Parent and clinician satisfaction with PHP was assessed via questionnaire. For each question respondents were asked if they (1) strongly agreed, (2) agreed, (3) were neutral, (4) disagreed, or (5) strongly disagreed with each statement. For parents, questions were administered by research staff over the phone. Clinicians completed web-based surveys.
Generalized estimating equations (GEE) with a compound symmetric covariance structure and robust standard errors were used to compare child and parent demographic information between the Control and PHP user groups and to assess the efficacy of the PHP intervention with respect to post-visit assessments of parent-reported visit content. GEE methods were used to account for the intragroup correlation that resulted from measurements of multiple children per parent, whereas robust standard errors were used to protect against the potential misspecification of the covariance structure. The success of randomization was evaluated for each demographic characteristic. As a confirmatory analysis, GEE models were adjusted by any factors identified as unbalanced post-randomization. To assess usability and satisfaction, parental satisfaction with the system was also compared between the study conditions with χ2 tests. All analyses were conducted in Stata version 12 (StataCorp, College Station, TX) using intent to treat analyses and a significance level of 0.05.
There were 6910 potentially eligible pediatric patients who were mailed a letter inviting the patient’s parent (or primary caregiver) to participate. Six percent of letters were returned by the post office for wrong address. Of those not returned, 667 (9.7%) children had a parent call the PHP system and consent to participate, and 593 (8.6%) were included in the study allocation (Fig 2). Of those children whose parent called, 485 (82%) attended their appointment within 3 weeks of calling the PHP system, and 475 (98%) of these parents completed the follow-up interview (Intervention, n = 293; Control, n = 182). The average duration of Intervention calls (29.3 minutes, SD = 5.9) was longer than Control calls (17.3 minutes, SD = 5) (P < .001). Of those who completed the follow-up survey, no significant demographic differences were noted between PHP and Control parents. Most parents were female, 47% were African American, 44% had a college degree, and 48% were employed (Table 2). The mean age of children was 4.7 years (SD = 3.5). All demographic characteristics, other than child gender, were balanced by randomization.
PHP generated 658 alerts for a variety of primary care-related health issues with an average (SD) number of alerts per child of 1.4 (1.6) (range, 0–7) (Table 1). Parents varied in their willingness to endorse agreement to follow PHP advice. For dietary measures, 40% of children had an alert for watching >2 hours per day of television and 13% of parents agreed to try to reduce television time. Eighty-seven percent of parents reported that their children consumed <5 fruits or vegetables per day. Eighteen percent of parents screened positive for smoking and 22% agreed to call the local or national quit line. Twenty percent of parents screened were positive for depression; 18% of these parents agreed to bring up their feelings of sadness during the child’s visit. Twenty-four percent had increased risk for tuberculosis and 75% of the parents agreed to remind their doctor about tuberculosis screening. Eighty-six percent of parents reported that the EHR medication list included at least 1 medication their child wasn’t taking.
Parent-Reported Visit Content
PHP and Control parents reported similar rates of discussing television viewing and juice intake with their pediatrician (Table 3). PHP parents were significantly more likely to report discussion of depressive symptoms when the parent responded they sometimes felt depressed during the PHP call (52% vs 30%; P = .01) and tuberculosis risk when the child was at risk (37% vs 20%; P < .01). For children taking prescription medications, PHP parents were more likely to report discussing medication (86% vs 73%; P = .04) and to have brought their medication to the visit (19% vs 10%; P = .19). PHP and Control children did not differ with regard to the accuracy of the EHR medication list for current medications (Table 3). Supplementary analyses, adjusting for child gender (the sole characteristic found to be unbalanced after randomization), confirmed all findings (data not shown).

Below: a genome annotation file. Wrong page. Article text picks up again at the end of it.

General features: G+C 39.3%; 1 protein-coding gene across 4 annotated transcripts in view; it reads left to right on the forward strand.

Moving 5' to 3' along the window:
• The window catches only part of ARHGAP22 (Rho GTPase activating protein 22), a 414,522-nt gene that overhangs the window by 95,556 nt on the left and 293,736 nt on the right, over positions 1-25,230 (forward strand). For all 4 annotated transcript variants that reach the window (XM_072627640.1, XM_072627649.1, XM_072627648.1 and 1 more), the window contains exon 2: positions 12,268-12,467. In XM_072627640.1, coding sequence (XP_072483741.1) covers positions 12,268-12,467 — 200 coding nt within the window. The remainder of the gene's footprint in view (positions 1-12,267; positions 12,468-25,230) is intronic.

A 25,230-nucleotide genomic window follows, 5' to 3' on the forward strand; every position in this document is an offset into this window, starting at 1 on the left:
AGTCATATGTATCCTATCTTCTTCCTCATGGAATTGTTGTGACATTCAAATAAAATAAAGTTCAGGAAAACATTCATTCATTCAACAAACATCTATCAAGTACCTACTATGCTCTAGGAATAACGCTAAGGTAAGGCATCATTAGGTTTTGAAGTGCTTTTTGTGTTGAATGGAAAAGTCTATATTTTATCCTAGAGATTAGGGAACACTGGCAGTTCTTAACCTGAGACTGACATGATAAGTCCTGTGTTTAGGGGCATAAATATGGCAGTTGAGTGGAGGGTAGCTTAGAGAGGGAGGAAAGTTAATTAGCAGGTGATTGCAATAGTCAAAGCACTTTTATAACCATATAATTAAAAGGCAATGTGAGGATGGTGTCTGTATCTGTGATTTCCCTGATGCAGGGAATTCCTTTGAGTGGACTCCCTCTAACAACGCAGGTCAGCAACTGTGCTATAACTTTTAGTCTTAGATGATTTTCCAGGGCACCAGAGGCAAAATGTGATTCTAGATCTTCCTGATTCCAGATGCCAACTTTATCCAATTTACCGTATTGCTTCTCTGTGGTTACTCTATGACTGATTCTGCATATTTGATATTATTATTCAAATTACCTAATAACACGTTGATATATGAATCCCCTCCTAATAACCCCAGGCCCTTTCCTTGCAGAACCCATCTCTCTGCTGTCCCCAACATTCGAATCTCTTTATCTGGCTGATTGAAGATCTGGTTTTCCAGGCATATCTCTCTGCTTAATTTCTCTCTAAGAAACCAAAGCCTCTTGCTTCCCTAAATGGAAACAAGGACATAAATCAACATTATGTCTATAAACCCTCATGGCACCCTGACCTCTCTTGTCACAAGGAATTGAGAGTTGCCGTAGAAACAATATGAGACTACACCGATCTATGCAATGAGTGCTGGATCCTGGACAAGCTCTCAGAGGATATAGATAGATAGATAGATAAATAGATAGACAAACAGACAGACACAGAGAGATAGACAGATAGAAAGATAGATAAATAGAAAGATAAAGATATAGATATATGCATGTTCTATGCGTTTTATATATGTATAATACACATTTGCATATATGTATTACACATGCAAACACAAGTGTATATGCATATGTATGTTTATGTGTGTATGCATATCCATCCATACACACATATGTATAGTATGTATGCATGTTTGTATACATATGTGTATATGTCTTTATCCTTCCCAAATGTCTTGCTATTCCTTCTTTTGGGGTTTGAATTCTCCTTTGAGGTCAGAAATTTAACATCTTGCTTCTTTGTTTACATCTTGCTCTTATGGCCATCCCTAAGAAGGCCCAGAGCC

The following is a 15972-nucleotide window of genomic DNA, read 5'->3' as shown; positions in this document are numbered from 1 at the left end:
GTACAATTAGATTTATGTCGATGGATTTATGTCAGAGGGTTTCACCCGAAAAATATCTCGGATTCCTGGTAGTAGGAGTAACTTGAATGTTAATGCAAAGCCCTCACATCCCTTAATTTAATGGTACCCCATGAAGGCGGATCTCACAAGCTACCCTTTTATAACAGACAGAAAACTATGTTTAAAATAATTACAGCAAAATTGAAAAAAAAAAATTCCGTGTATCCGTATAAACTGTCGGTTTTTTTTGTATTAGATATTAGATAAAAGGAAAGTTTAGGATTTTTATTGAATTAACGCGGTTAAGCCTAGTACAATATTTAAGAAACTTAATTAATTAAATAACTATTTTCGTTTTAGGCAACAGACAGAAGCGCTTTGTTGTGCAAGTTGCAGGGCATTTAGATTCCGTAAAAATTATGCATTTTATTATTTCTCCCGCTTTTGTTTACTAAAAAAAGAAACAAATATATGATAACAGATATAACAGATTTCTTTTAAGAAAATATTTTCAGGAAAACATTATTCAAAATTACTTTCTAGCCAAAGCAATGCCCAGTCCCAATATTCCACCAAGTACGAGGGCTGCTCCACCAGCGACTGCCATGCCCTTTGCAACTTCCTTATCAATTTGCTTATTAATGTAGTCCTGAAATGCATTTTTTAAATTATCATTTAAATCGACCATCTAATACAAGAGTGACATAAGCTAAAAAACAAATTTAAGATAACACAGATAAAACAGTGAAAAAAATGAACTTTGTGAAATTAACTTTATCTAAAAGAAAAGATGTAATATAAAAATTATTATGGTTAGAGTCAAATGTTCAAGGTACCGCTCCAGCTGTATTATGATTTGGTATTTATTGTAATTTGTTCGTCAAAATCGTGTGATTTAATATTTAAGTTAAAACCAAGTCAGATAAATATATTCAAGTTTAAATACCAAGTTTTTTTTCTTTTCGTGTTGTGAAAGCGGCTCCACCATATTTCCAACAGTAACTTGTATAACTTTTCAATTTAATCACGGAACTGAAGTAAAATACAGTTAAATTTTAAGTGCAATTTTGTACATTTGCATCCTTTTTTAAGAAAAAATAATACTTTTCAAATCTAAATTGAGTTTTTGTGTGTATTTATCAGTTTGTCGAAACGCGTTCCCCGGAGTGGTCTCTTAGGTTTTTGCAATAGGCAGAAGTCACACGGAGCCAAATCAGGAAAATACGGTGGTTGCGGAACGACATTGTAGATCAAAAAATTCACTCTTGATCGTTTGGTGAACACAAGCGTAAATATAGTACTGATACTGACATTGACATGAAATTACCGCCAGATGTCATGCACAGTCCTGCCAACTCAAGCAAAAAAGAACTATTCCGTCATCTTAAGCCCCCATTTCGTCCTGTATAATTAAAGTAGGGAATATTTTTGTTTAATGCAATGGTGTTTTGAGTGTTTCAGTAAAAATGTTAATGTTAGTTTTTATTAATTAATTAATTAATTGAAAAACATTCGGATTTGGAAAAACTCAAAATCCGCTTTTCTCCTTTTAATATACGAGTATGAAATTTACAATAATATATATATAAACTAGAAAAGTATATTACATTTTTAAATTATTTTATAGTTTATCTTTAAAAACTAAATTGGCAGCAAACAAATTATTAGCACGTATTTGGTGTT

The majority of parents gave favorable reviews of both the PHP and Control IVR systems (Table 4). Parents liked each system because it could be used at home and was telephone-based. Only 40% would have preferred a web-based approach. Fewer PHP parents felt the length of the call was reasonable compared with Control parents (74% vs 90%; P < .001). However, PHP parents were significantly more likely to report feeling “more prepared” for the visit (81% vs 67%; P = .001). PHP parents were also significantly more likely to report that use of PHP reduced their visit time (63% vs 45%; P < .001). Nearly all parents in both groups would use the IVR systems in the future.
Clinicians were also very positive about using PHP (Table 5). Nearly all clinicians reported that PHP was easy to use, increased completeness of documentation, reminded them to do things they might otherwise forget, and improved efficiency during visits. Clinicians provided more mixed responses for medication management. Only 40% agreed that PHP helped with medication management and only 30% agreed that PHP improves medication safety.
In this study, we assessed an automated conversational system tailored to the challenges of an urban pediatric population. The PHP system successfully assessed many primary care domains that busy pediatric primary care clinicians seek to address on a routine basis. PHP detected important issues, engaged parents in pre-visit behavior change efforts, and shared information and alerts with clinicians and changed the content of the primary care provider encounter. Although PHP use was not associated with increased likelihood of parents reporting discussions in all domains, it was significantly associated with improvement in several very important areas, such as parental depression and tuberculosis screening.